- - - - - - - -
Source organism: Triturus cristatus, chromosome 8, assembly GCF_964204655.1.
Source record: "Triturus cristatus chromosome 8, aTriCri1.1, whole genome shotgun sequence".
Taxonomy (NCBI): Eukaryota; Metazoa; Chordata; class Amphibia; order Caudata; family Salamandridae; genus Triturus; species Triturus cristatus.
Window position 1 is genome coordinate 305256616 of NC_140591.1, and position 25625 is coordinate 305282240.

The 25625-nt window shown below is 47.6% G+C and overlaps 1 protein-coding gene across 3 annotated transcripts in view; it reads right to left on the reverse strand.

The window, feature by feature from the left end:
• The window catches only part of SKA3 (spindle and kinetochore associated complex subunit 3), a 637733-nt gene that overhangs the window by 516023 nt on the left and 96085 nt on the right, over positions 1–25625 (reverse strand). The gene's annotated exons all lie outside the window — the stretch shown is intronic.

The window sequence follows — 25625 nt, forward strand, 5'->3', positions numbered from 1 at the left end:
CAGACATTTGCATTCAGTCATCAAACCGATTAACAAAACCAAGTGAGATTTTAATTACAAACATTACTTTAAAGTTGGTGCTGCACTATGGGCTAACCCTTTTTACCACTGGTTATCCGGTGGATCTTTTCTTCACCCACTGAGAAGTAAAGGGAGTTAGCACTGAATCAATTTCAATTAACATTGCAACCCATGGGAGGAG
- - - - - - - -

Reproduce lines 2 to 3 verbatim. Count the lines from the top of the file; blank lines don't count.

Source record: "Triturus cristatus chromosome 8, aTriCri1.1, whole genome shotgun sequence".
Taxonomy (NCBI): Eukaryota; Metazoa; Chordata; class Amphibia; order Caudata; family Salamandridae; genus Triturus; species Triturus cristatus.